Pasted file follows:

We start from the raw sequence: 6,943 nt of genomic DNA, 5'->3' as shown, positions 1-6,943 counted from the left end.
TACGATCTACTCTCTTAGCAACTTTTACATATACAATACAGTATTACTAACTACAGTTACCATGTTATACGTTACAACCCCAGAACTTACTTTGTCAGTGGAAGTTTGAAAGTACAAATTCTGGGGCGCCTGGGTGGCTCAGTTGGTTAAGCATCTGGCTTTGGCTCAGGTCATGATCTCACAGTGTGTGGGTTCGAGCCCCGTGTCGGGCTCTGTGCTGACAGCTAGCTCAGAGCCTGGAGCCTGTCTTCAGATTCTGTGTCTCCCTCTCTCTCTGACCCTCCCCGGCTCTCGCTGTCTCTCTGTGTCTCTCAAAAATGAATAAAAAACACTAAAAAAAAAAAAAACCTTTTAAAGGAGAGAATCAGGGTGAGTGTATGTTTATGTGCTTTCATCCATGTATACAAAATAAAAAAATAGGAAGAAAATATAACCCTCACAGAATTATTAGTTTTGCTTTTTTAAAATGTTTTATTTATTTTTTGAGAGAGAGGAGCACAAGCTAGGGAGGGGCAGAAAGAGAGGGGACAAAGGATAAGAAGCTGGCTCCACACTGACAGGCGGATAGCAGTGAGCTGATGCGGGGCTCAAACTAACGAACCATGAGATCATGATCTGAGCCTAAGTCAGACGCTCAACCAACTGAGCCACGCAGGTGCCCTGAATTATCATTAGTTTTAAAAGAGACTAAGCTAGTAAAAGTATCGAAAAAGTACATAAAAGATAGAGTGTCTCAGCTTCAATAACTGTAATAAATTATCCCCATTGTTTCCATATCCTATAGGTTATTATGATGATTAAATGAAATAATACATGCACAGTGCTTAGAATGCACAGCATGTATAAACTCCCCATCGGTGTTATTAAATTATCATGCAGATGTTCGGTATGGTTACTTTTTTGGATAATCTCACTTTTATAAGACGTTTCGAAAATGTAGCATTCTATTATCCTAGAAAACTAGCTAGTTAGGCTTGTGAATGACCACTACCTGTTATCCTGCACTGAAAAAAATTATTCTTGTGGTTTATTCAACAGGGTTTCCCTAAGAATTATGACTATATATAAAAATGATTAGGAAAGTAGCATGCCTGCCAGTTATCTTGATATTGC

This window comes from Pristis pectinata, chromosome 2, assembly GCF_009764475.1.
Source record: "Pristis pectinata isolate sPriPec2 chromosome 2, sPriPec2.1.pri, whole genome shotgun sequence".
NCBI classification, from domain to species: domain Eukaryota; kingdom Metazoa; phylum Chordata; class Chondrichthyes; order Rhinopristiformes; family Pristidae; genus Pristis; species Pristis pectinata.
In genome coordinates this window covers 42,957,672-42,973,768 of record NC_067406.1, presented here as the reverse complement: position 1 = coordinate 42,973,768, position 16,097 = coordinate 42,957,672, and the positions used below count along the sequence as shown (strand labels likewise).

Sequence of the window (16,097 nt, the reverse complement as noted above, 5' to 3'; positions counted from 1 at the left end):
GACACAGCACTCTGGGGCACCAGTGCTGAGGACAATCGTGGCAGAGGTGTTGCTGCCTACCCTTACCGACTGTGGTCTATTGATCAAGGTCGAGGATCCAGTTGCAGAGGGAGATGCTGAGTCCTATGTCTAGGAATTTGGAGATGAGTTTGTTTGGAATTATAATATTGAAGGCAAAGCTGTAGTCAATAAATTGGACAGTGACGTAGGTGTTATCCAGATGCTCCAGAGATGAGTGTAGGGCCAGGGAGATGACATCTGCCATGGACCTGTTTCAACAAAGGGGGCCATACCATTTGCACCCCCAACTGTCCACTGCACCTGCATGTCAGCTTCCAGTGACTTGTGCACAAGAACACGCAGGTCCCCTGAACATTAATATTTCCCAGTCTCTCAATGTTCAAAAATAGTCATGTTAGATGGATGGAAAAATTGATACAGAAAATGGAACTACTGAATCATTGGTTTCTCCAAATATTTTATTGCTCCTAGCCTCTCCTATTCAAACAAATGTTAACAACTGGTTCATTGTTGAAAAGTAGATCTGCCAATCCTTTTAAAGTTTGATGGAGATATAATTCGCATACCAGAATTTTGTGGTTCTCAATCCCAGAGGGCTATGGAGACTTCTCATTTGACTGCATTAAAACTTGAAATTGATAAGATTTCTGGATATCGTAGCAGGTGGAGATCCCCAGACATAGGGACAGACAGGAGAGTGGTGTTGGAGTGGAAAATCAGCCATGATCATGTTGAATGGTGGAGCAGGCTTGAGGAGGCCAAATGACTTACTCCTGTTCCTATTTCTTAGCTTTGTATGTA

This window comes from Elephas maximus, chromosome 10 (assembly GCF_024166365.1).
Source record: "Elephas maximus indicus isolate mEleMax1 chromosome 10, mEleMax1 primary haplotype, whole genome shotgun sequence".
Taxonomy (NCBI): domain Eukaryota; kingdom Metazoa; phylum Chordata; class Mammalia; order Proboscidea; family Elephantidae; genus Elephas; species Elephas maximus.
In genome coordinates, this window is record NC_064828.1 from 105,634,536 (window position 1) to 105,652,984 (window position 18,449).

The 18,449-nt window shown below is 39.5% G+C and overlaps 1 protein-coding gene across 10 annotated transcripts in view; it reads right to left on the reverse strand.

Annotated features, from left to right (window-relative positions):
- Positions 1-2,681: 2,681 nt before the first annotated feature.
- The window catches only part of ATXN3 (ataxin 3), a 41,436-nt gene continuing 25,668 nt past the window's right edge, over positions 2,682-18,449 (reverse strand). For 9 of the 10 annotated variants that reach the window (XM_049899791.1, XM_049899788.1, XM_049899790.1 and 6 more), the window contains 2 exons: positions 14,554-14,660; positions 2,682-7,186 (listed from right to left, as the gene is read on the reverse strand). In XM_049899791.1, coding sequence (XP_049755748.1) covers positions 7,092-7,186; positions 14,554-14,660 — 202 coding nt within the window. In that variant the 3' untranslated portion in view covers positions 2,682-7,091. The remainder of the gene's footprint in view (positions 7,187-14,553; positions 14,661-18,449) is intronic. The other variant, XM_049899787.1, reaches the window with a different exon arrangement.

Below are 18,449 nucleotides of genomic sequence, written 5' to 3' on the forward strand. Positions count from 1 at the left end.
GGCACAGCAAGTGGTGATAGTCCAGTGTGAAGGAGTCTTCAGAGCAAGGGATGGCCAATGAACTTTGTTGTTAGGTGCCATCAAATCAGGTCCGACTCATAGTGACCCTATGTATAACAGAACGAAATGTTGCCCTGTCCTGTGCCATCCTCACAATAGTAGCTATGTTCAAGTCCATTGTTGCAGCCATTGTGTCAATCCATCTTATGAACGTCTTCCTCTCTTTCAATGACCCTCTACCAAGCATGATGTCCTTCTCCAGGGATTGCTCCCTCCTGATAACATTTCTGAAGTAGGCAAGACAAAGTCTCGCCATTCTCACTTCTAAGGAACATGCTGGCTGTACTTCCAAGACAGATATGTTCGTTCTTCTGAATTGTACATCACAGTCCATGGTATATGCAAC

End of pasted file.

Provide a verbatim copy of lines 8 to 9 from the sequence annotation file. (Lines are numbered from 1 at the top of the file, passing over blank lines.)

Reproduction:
GACACAGCACTCTGGGGCACCAGTGCTGAGGACAATCGTGGCAGAGGTGTTGCTGCCTACCCTTACCGACTGTGGTCTATTGATCAAGGTCGAGGATCCAGTTGCAGAGGGAGATGCTGAGTCCTATGTCTAGGAATTTGGAGATGAGTTTGTTTGGAATTATAATATTGAAGGCAAAGCTGTAGTCAATAAATTGGACAGTGACGTAGGTGTTATCCAGATGCTCCAGAGATGAGTGTAGGGCCAGGGAGATGACATCTGCCATGGACCTGTTTCAACAAAGGGGGCCATACCATTTGCACCCCCAACTGTCCACTGCACCTGCATGTCAGCTTCCAGTGACTTGTGCACAAGAACACGCAGGTCCCCTGAACATTAATATTTCCCAGTCTCTCAATGTTCAAAAATAGTCATGTTAGATGGATGGAAAAATTGATACAGAAAATGGAACTACTGAATCATTGGTTTCTCCAAATATTTTATTGCTCCTAGCCTCTCCTATTCAAACAAATGTTAACAACTGGTTCATTGTTGAAAAGTAGATCTGCCAATCCTTTTAAAGTTTGATGGAGATATAATTCGCATACCAGAATTTTGTGGTTCTCAATCCCAGAGGGCTATGGAGACTTCTCATTTGACTGCATTAAAACTTGAAATTGATAAGATTTCTGGATATCGTAGCAGGTGGAGATCCCCAGACATAGGGACAGACAGGAGAGTGGTGTTGGAGTGGAAAATCAGCCATGATCATGTTGAATGGTGGAGCAGGCTTGAGGAGGCCAAATGACTTACTCCTGTTCCTATTTCTTAGCTTTGTATGTA

This window comes from Elephas maximus, chromosome 10 (assembly GCF_024166365.1).